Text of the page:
The light-bulb flickers, dangling from six inches
of makeshift wires, duct-taped together.
If life was a test, I’d get A+ for effort.
It swings to and fro like clockwork,
my personal brand of hypnosis, casting shadows
that dance across the room like neurotic ballerinas
who smoke pot on weeknights,
eat their feelings,
and stick a finger down their throat for dessert.
Life wasn’t always the seedy back room
of a rundown dance club on the wrong side of town:
I ran six miles for charity once; Came third, too.
My mother was so fucking proud. That night
she baked a lemon meringue pie to celebrate
what I hoped would not be the highlight of my life.
But life has a way of proving you wrong.
He’s the king of the playground, the smirking terror
that pushes your skull into the sewer, then calls
to apologize because his mother makes him.
If hoping for the best is a disease, I summon an epidemic every night.
The first time I plunged my fingers into the flesh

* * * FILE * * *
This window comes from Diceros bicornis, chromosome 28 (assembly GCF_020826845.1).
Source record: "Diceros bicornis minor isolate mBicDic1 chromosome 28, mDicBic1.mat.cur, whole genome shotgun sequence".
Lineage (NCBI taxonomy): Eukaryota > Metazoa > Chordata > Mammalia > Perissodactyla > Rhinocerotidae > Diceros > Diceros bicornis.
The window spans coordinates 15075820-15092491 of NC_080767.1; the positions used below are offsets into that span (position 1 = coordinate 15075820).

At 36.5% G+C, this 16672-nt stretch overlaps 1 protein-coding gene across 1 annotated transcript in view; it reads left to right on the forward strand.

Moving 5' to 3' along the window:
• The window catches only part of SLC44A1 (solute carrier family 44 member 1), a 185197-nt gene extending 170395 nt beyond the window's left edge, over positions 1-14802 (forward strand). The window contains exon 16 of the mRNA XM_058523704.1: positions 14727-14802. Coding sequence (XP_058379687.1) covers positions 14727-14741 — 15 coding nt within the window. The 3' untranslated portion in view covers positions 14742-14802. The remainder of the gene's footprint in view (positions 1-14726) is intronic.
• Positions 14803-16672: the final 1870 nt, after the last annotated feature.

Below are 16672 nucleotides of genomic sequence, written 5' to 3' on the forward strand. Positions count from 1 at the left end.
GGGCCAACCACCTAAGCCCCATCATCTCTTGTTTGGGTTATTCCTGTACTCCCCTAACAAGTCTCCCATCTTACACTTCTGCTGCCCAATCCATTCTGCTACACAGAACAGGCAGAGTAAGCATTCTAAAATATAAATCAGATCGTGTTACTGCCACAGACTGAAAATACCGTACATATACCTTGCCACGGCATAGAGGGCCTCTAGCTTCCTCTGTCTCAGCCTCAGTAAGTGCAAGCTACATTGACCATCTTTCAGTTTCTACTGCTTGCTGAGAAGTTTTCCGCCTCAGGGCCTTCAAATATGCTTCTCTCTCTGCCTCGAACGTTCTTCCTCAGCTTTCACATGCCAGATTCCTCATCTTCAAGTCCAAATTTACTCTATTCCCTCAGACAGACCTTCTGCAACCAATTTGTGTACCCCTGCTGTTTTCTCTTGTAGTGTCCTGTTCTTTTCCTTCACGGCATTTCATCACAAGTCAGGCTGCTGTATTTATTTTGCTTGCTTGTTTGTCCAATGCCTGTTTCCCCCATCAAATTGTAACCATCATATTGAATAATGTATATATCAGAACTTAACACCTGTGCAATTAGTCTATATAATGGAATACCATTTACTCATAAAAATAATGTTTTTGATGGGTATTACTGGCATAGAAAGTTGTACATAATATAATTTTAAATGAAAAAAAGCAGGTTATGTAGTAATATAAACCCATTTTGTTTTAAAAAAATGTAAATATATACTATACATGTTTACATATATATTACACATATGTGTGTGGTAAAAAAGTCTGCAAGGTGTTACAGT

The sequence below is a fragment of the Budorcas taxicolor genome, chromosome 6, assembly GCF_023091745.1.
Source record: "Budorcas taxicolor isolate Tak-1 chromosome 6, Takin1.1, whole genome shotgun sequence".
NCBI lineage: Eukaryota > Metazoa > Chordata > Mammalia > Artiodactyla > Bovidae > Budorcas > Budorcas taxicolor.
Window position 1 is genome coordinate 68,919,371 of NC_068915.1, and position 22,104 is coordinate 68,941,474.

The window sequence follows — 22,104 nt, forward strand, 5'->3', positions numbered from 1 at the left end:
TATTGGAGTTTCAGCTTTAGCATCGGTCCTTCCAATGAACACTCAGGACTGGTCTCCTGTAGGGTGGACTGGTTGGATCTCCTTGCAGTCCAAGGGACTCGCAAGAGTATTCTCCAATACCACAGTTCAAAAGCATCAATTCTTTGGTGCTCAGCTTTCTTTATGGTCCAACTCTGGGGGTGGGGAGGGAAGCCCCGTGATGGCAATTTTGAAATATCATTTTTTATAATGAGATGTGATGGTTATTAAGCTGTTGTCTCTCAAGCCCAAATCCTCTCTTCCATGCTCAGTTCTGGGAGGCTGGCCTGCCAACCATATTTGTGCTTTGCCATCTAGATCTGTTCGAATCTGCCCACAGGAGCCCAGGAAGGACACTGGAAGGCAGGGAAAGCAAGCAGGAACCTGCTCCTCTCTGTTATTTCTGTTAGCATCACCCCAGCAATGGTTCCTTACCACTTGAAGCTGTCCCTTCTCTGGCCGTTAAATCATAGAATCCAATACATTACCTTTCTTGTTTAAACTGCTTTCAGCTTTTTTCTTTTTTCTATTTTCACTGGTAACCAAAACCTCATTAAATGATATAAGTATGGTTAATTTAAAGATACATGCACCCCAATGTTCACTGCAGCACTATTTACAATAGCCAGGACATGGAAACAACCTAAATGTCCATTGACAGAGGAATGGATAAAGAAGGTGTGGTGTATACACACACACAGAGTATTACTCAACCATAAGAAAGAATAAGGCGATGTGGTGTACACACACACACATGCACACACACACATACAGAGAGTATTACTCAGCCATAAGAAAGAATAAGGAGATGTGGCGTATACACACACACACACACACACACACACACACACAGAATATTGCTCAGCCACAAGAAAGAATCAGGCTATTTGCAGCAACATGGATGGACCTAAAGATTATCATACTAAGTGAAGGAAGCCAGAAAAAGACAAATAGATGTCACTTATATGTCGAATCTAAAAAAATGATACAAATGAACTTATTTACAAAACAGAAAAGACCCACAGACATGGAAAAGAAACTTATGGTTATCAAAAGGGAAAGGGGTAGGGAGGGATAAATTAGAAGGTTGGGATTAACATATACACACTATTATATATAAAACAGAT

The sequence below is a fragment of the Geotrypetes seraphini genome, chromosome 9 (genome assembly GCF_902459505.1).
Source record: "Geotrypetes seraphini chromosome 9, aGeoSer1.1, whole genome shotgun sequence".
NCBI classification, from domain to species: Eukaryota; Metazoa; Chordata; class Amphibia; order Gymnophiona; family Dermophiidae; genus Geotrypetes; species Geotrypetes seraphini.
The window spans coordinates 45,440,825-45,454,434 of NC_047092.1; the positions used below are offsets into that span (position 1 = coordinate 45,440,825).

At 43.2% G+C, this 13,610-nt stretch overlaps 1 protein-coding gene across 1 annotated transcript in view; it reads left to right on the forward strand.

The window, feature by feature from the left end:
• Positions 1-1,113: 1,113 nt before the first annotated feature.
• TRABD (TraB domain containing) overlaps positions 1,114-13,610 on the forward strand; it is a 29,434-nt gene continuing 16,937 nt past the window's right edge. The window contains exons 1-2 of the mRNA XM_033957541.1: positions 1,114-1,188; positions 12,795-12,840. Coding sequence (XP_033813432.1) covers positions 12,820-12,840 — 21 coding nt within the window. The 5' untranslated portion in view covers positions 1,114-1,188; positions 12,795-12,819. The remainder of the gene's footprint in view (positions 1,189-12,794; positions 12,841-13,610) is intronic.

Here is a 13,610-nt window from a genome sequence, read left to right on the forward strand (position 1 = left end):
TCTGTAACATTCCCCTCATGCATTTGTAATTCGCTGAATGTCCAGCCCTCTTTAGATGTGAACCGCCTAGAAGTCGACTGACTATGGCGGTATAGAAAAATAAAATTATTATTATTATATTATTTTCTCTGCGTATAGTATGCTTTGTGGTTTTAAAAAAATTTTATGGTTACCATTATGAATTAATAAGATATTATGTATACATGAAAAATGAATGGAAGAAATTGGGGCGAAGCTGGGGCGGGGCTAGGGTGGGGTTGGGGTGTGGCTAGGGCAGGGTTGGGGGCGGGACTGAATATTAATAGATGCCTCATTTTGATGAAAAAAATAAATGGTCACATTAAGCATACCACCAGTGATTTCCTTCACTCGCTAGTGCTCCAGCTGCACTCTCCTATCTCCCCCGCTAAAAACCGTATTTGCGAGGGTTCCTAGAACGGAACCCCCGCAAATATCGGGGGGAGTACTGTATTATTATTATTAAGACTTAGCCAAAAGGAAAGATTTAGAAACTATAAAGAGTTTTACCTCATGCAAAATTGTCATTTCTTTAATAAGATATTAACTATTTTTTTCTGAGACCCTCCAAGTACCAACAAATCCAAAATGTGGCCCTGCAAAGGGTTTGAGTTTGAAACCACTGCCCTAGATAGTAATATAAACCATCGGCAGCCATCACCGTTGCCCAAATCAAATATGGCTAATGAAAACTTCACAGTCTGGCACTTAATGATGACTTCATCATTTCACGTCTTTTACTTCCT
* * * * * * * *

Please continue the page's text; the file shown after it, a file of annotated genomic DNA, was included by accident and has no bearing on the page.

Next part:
of a past not so much forgotten as repressed,
trying to scrape out the exact moment it all went south,
I found myself spoilt for choice. Whoever called variety the spice of life
can have mine, no questions asked. I’ll even throw in this poem
if you’re looking for a laugh. All I want is the goddamn light to be fixed,
but I’ll flirt with the dark for another meringue pie.
By Yashodhara Trivedi
Yashodhara Trivedi is a twenty-two years old native of Kolkata, India. Having recently completed the Master’s programme in English at Durham University, she now tries to distract herself from the terrifying prospect of finding a real job by pretending she can write poetry.